Page 28 - Jewish Book Annual Volume 22

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e w i s h
o o k
n n u a l
Difficile liberte,
in many ways the most important book pub­
lished in France since the war.
Another Jewish publishing house, the Keren Hasefer, which
tried without much success to emulate the Jewish Publication
Society of America, also endeavored to set up a pocketbook series,
but gave up after four titles. The same happened to a similar
attempt by the French section of the World Jewish Congress,
which ended with its fifth booklet.
The Presses Universitaires de France, the French counterpart
of the Oxford or Columbia University Press, also set up a
Jewish series called
Sinai, collection des sources d’Israel,
had somewhat more ambitious aims and purposed to reach the
Jewish intellectual “elite.” Its first project was the translation
of Salo W. Baron’s
A Social and Religious History of the Jews,
of which four volumes have already been published. Other
translations include Buber’s
Mesillat Yesharim,
Sefer HaMada
and Halkin’s
Modern Hebrew Liter­
The only original effort is a translation of Psalms by
Andre Chouraqui.
The Editions de Minuit have another series:
Collection Aleph,
which includes translations of works by Heschel, Goitein, Ben
Zwi and Ben Gurion. This editor published Fleg’s latest w o rk -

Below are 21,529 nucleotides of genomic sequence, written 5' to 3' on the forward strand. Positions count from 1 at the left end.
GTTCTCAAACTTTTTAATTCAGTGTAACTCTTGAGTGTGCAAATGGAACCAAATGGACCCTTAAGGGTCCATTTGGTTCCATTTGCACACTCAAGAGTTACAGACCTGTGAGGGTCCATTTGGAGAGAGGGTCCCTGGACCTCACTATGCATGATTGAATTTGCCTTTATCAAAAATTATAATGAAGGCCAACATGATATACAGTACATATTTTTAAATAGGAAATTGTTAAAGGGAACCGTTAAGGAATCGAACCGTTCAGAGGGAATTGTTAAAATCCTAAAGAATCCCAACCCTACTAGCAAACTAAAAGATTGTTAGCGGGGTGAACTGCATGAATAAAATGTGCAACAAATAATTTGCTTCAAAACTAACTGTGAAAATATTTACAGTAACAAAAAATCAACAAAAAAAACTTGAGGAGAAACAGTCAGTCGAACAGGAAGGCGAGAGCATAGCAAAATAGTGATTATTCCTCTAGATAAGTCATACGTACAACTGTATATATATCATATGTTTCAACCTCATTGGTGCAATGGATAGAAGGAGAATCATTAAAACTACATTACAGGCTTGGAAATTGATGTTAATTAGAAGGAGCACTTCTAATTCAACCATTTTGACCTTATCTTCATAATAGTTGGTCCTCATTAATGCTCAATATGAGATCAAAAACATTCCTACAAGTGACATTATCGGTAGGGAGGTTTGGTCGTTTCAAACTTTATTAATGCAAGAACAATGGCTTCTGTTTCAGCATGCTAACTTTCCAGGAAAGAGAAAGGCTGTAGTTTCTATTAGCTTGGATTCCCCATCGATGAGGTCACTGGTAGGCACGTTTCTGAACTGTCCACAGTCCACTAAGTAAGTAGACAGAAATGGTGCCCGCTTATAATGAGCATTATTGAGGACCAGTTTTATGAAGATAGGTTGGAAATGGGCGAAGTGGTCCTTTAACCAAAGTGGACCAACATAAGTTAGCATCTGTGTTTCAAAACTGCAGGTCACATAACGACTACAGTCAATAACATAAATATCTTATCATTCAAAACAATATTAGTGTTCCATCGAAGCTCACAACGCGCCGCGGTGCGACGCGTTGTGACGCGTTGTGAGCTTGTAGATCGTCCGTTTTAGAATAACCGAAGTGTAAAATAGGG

ins attempted translation of Genesis and Exodus.
Among the Impor tant Writers
As one may readily notice, the number of translations exceeds
by far the original contributions. This does not mean French
Jewry failed to produce after the war a number of important
writers whose talents did not alienate them completely from
Jewish values. One could say that two kinds of writers emerged
—the first centered completely on the Jewish catastrophe in
Europe, the second turned to explaining and transmitting the
Jewish inheritance.
To the first group belong such writers as Anna Langfus,
Andre Schwartzbart, Elie Wiesel and Manes Sperber. Anna Lang­
fus’ two novels,
Le sel et le souffre
Les bagages de sable,
managed to integrate the Nazi horrors and persecutions in her
experience without destroying or minimizing the despair they
had evoked.
Dernier des Justes
is known well enough. We
must only mention here that the publication of his book pre­
cipitated a very important controversy among French literary
circles, Jewish and non-Jewish. Many questioned the authenticity
of Schwartzbart’s experience. He had not known the concentra­